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dc.contributor.advisorPieper-Mooney, Jadwiga E.en
dc.contributor.authorGallien, Kathryn N.
dc.creatorGallien, Kathryn N.en
dc.date.accessioned2015-07-21T20:38:33Zen
dc.date.available2015-07-21T20:38:33Zen
dc.date.issued2015en
dc.identifier.urihttp://hdl.handle.net/10150/560827en
dc.description.abstractIn Bolivia, indigenous women's desires to give birth in an atmosphere of respect and cultural autonomy, as well as physicians' and politicians' attempts to mold the nation along racial lines, shaped the development of obstetric medicine. Based on oral histories of midwives, nurses and obstetricians, this study uses midwifery as a lens to examine the connections between nation-state formation and the development of obstetric medicine in Bolivia between 1900 and 1982. Putting midwives at the center of a study about nation-state formation reveals complexities that many male-centered studies miss: indigenous, mixed-race, and white Bolivian women played central roles in state projects and, through their embodiment of different forms of womanhood, influenced debates about Bolivian national identity. This study also engages groundbreaking feminist studies of the 1970s and '80s which showed that U.S. and European male physicians created obstetric medicine by pushing female midwives out of the practice. These physicians typically accused midwives of ineptitude and defined childbirth assistance as a scientific medical procedure that should not be practiced by women. While that pattern holds true in Bolivia to some extent, it does not explain the power dynamics that shaped childbirth assistance in Bolivia. Over the course of the twentieth century, Bolivian physician's desires to modernize childbirth assistance and childrearing practices intertwined with the efforts of Bolivia's elite to overcome what they considered the country's "Indian Problem."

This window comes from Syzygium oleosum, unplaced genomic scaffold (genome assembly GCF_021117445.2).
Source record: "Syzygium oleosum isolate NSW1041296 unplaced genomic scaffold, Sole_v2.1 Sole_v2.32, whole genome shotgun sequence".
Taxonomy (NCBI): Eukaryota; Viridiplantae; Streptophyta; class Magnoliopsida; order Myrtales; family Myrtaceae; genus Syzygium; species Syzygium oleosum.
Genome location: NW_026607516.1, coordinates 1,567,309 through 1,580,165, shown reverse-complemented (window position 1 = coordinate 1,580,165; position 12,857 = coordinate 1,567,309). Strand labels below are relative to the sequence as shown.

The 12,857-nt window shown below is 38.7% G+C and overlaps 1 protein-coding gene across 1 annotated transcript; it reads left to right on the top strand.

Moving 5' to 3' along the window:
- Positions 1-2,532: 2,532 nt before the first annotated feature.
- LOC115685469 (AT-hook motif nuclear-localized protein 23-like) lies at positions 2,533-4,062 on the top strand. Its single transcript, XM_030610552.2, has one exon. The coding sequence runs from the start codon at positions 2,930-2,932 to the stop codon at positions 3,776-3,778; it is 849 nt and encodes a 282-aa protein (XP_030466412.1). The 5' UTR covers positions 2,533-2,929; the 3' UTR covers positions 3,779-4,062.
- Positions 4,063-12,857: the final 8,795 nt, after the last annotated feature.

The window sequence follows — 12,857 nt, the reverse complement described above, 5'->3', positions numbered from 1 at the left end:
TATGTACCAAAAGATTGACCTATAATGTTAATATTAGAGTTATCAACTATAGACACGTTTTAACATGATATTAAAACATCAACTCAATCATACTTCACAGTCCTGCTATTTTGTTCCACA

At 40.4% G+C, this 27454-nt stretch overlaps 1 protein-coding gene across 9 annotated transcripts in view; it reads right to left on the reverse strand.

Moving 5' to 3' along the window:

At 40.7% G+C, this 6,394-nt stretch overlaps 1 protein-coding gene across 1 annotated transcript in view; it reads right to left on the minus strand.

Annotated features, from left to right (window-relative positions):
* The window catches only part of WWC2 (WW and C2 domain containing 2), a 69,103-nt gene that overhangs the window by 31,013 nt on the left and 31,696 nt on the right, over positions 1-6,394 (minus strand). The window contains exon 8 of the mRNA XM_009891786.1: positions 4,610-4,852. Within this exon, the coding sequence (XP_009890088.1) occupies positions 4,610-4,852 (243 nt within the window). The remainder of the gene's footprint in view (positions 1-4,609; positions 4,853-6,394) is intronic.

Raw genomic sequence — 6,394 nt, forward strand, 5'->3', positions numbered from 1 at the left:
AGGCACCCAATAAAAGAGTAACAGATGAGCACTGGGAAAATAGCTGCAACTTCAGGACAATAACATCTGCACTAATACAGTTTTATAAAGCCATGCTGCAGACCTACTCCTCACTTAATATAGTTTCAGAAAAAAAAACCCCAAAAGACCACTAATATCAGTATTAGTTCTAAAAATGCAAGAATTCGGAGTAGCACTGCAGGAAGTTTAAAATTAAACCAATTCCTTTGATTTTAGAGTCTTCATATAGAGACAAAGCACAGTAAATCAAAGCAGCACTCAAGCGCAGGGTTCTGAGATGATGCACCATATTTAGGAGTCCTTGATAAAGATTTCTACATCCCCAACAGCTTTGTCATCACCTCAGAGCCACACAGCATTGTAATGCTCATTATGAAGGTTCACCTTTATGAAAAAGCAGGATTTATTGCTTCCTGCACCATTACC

dc.language.isoen_USen
dc.publisherThe University of Arizona.en
dc.rightsCopyright © is held by the author. Digital access to this material is made possible by the University Libraries, University of Arizona. Further transmission, reproduction or presentation (such as public display or performance) of protected items is prohibited except with permission of the author.en
dc.subjectEugenicsen
dc.subjectGenderen
dc.subjectMidwiferyen
dc.subjectObstetricsen
dc.subjectTraditional Medicineen
dc.subjectHistoryen
dc.subjectBoliviaen
dc.titleDelivering the Nation, Raising the State: Gender, Childbirth and the "Indian Problem" in Bolivia's Obstetric Movement, 1900-1982en_US
dc.typetexten
dc.typeElectronic Dissertationen
thesis.degree.grantorUniversity of Arizonaen
thesis.degree.leveldoctoralen
dc.contributor.committeememberBarickman, Berten
dc.contributor.committeememberFew, Marthaen
dc.contributor.committeememberWeiner, Dougen
dc.contributor.committeememberPieper-Mooney, Jadwiga E.en
thesis.degree.disciplineGraduate Collegeen
thesis.degree.disciplineHistoryen
thesis.degree.namePh.D.en
refterms.dateFOA2018-06-06T02:53:56Z
html.description.abstractIn Bolivia, indigenous women's desires to give birth in an atmosphere of respect and cultural autonomy, as well as physicians' and politicians' attempts to mold the nation along racial lines, shaped the development of obstetric medicine. Based on oral histories of midwives, nurses and obstetricians, this study uses midwifery as a lens to examine the connections between nation-state formation and the development of obstetric medicine in Bolivia between 1900 and 1982. Putting midwives at the center of a study about nation-state formation reveals complexities that many male-centered studies miss: indigenous, mixed-race, and white Bolivian women played central roles in state projects and, through their embodiment of different forms of womanhood, influenced debates about Bolivian national identity. This study also engages groundbreaking feminist studies of the 1970s and '80s which showed that U.S. and European male physicians created obstetric medicine by pushing female midwives out of the practice. These physicians typically accused midwives of ineptitude and defined childbirth assistance as a scientific medical procedure that should not be practiced by women. While that pattern holds true in Bolivia to some extent, it does not explain the power dynamics that shaped childbirth assistance in Bolivia. Over the course of the twentieth century, Bolivian physician's desires to modernize childbirth assistance and childrearing practices intertwined with the efforts of Bolivia's elite to overcome what they considered the country's "Indian Problem."


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